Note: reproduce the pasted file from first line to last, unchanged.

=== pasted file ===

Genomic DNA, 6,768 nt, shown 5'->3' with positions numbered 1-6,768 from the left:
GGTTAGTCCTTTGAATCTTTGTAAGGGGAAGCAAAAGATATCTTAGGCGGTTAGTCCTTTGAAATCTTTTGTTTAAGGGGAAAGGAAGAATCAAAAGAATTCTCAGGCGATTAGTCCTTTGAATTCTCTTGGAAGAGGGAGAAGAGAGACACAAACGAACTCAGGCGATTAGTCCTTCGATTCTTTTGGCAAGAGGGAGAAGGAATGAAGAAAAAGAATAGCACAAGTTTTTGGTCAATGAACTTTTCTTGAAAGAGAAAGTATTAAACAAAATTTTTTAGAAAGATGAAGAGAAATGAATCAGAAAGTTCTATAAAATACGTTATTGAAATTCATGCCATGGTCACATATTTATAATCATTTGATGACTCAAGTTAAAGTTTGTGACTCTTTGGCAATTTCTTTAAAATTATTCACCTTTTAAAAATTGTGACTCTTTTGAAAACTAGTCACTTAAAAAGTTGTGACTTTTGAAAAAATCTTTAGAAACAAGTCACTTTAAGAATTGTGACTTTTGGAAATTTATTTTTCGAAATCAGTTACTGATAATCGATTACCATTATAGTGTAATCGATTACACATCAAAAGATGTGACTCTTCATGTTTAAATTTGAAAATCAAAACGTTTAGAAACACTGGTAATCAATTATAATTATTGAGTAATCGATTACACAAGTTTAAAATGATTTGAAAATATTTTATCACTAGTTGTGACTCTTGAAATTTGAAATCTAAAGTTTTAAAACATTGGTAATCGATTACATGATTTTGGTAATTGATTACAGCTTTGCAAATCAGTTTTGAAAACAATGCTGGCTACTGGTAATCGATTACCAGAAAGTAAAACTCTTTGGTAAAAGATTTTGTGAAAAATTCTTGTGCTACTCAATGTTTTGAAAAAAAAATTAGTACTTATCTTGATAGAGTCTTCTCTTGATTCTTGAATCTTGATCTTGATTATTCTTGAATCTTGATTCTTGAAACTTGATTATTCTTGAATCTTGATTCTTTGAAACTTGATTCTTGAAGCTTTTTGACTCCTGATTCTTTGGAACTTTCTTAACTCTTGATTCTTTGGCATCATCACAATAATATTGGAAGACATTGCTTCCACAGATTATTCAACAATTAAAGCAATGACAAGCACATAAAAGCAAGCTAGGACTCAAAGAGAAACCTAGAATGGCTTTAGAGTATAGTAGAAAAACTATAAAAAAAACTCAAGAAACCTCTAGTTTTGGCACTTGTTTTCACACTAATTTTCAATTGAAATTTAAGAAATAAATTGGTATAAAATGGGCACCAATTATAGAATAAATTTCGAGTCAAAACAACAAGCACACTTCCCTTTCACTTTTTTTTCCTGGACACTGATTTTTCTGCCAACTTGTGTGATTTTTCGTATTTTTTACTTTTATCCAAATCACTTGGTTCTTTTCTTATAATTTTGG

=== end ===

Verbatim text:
Genomic DNA, 6,768 nt, shown 5'->3' with positions numbered 1-6,768 from the left:
GGTTAGTCCTTTGAATCTTTGTAAGGGGAAGCAAAAGATATCTTAGGCGGTTAGTCCTTTGAAATCTTTTGTTTAAGGGGAAAGGAAGAATCAAAAGAATTCTCAGGCGATTAGTCCTTTGAATTCTCTTGGAAGAGGGAGAAGAGAGACACAAACGAACTCAGGCGATTAGTCCTTCGATTCTTTTGGCAAGAGGGAGAAGGAATGAAGAAAAAGAATAGCACAAGTTTTTGGTCAATGAACTTTTCTTGAAAGAGAAAGTATTAAACAAAATTTTTTAGAAAGATGAAGAGAAATGAATCAGAAAGTTCTATAAAATACGTTATTGAAATTCATGCCATGGTCACATATTTATAATCATTTGATGACTCAAGTTAAAGTTTGTGACTCTTTGGCAATTTCTTTAAAATTATTCACCTTTTAAAAATTGTGACTCTTTTGAAAACTAGTCACTTAAAAAGTTGTGACTTTTGAAAAAATCTTTAGAAACAAGTCACTTTAAGAATTGTGACTTTTGGAAATTTATTTTTCGAAATCAGTTACTGATAATCGATTACCATTATAGTGTAATCGATTACACATCAAAAGATGTGACTCTTCATGTTTAAATTTGAAAATCAAAACGTTTAGAAACACTGGTAATCAATTATAATTATTGAGTAATCGATTACACAAGTTTAAAATGATTTGAAAATATTTTATCACTAGTTGTGACTCTTGAAATTTGAAATCTAAAGTTTTAAAACATTGGTAATCGATTACATGATTTTGGTAATTGATTACAGCTTTGCAAATCAGTTTTGAAAACAATGCTGGCTACTGGTAATCGATTACCAGAAAGTAAAACTCTTTGGTAAAAGATTTTGTGAAAAATTCTTGTGCTACTCAATGTTTTGAAAAAAAAATTAGTACTTATCTTGATAGAGTCTTCTCTTGATTCTTGAATCTTGATCTTGATTATTCTTGAATCTTGATTCTTGAAACTTGATTATTCTTGAATCTTGATTCTTTGAAACTTGATTCTTGAAGCTTTTTGACTCCTGATTCTTTGGAACTTTCTTAACTCTTGATTCTTTGGCATCATCACAATAATATTGGAAGACATTGCTTCCACAGATTATTCAACAATTAAAGCAATGACAAGCACATAAAAGCAAGCTAGGACTCAAAGAGAAACCTAGAATGGCTTTAGAGTATAGTAGAAAAACTATAAAAAAAACTCAAGAAACCTCTAGTTTTGGCACTTGTTTTCACACTAATTTTCAATTGAAATTTAAGAAATAAATTGGTATAAAATGGGCACCAATTATAGAATAAATTTCGAGTCAAAACAACAAGCACACTTCCCTTTCACTTTTTTTTCCTGGACACTGATTTTTCTGCCAACTTGTGTGATTTTTCGTATTTTTTACTTTTATCCAAATCACTTGGTTCTTTTCTTATAATTTTGG